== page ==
A Queensland child has died with the flu, with the state's Chief Health Officer John Gerrard issuing an impassioned plea for people to get vaccinated.
The ABC understands the 11-year-old died last week in the Sunshine Coast University Hospital after contracting influenza.
It comes after a teenage girl died of influenza B on the New South Wales Central Coast.
Dr Gerrard said that this month 78 children aged six months to four years had been in hospital in Queensland with flu – 50 of them diagnosed with the B strain.
"Only one of these children was vaccinated," he said.
Another 11 babies aged under six months have also been admitted to hospital this month with the flu, eight of them with influenza B.
"Influenza B is causing severe illness in otherwise healthy Queenslanders, particularly in young people.
"We are concerned about the return of school that we may see transmission of influenza B in schools in the coming weeks," Dr Gerrard told the ABC.
"Influenza B is known to be associated with severe disease in children."
Dr Gerrard said he was also worried about pregnant women contracting the flu, given the risk they may lose their baby.
"This season we've had a number of pregnant women who've been on life support in intensive care and it's been quite striking how severe it's been this season so far," he said.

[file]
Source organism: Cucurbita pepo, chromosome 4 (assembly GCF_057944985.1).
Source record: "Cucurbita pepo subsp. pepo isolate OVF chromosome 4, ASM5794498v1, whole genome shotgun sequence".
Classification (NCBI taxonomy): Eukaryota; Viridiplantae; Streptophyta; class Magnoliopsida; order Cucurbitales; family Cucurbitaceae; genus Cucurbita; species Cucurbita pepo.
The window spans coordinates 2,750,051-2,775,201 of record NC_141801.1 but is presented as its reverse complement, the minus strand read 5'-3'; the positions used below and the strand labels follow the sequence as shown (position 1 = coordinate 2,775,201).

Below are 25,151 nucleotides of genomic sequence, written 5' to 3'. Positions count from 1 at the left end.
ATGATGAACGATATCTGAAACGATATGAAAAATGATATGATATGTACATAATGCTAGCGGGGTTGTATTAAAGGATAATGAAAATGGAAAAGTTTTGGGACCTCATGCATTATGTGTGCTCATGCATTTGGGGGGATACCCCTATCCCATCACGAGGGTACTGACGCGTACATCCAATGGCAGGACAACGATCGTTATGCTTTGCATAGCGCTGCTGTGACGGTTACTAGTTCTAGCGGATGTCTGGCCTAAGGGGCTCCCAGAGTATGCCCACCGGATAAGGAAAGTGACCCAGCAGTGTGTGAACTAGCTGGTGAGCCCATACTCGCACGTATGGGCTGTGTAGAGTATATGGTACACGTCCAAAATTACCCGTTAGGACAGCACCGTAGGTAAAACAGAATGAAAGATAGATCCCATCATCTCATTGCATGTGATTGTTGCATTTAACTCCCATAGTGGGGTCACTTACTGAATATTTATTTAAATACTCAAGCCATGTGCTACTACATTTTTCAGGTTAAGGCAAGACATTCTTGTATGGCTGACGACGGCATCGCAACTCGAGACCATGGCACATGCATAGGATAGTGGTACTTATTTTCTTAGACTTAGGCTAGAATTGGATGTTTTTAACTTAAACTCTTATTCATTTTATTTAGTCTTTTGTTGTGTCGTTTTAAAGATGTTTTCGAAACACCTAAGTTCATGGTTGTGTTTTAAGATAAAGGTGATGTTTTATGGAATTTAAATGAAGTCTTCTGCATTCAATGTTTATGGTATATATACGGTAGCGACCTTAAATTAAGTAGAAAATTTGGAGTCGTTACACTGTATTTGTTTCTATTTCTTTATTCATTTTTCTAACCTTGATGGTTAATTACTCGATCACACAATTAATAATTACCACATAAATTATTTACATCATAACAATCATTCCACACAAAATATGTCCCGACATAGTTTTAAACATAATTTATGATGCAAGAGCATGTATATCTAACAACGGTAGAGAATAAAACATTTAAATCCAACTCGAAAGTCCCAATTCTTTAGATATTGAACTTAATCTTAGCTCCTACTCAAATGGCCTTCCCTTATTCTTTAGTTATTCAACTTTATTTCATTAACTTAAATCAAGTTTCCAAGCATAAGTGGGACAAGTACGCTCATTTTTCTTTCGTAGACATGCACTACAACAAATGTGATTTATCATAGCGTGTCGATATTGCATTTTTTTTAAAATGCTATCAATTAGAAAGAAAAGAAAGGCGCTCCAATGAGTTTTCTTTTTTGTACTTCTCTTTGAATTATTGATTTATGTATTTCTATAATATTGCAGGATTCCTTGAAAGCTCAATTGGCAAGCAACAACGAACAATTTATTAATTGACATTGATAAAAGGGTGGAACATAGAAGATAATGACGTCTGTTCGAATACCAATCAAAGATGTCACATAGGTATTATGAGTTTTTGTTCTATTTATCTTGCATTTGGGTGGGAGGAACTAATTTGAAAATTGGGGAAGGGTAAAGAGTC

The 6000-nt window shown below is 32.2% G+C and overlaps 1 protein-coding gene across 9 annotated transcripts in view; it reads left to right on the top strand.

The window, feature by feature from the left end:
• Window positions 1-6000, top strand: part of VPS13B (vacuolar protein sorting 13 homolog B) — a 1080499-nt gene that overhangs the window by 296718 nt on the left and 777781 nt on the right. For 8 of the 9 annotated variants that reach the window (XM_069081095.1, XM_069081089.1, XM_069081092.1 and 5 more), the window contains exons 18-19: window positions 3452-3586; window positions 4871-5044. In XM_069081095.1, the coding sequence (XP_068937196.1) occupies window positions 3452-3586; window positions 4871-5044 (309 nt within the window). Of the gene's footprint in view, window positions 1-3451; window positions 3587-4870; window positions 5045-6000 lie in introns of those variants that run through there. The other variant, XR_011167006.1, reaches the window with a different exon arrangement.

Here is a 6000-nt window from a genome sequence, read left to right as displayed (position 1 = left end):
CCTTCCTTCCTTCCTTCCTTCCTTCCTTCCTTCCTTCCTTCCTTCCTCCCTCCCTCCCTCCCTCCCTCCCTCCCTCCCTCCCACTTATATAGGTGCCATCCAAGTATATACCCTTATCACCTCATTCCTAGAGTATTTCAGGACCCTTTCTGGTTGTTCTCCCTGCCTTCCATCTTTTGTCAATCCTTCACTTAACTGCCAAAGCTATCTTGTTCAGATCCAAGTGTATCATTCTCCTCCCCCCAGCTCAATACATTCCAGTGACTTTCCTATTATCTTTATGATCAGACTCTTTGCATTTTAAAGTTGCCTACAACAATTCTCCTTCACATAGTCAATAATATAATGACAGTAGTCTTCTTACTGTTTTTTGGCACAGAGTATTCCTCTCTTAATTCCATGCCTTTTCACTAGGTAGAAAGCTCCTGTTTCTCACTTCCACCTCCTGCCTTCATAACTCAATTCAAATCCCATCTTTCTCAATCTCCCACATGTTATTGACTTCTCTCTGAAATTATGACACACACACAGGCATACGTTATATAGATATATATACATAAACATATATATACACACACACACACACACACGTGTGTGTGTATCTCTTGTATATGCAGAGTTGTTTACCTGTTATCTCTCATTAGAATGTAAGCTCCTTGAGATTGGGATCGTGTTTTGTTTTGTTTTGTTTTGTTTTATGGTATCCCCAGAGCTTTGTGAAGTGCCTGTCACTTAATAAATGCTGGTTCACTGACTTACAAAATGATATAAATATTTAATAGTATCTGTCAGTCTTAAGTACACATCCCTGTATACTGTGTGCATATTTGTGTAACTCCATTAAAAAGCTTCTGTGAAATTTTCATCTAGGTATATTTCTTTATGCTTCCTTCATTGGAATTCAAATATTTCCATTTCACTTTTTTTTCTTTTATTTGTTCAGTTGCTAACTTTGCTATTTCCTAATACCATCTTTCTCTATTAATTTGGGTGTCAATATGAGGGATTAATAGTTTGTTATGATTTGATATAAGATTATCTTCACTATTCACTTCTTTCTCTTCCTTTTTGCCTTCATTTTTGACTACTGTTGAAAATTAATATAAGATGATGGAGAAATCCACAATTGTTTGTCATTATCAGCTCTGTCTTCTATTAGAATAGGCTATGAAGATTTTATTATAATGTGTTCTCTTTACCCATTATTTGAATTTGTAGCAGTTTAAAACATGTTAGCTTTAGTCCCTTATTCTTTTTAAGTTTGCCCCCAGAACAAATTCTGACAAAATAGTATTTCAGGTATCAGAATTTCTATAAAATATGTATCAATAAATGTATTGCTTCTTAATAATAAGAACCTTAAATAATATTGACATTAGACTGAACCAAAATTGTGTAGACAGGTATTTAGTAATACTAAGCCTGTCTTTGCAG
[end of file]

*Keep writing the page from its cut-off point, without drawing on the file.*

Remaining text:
"Pregnant women are particularly prone to severe influenza because pregnancy is a state of relative immunosuppression.
"Influenza vaccine is very safe to give during pregnancy. We know that."
So far this year, Queensland has recorded 47,300 flu cases, including more than 3,800 people who required admission to hospital.
Dr Gerrard blamed the COVID-19 pandemic for this season's "pattern of virus disruption".
"There'll be children who have never been exposed to influenza B virus because of the events of the last three years," he said.
"It is particularly important for children and pregnant women to get the vaccine at present."
Sunshine Coast Health said clinicians were providing support to the family of the child who died.
"We would like to extend our sincere sympathies to the family during this extremely difficult time," a statement said.
"This experience is heartbreaking for everyone involved.
"Sunshine Coast Health protects the privacy and confidentiality of the patients who access our services and won't comment on the individual circumstances of care."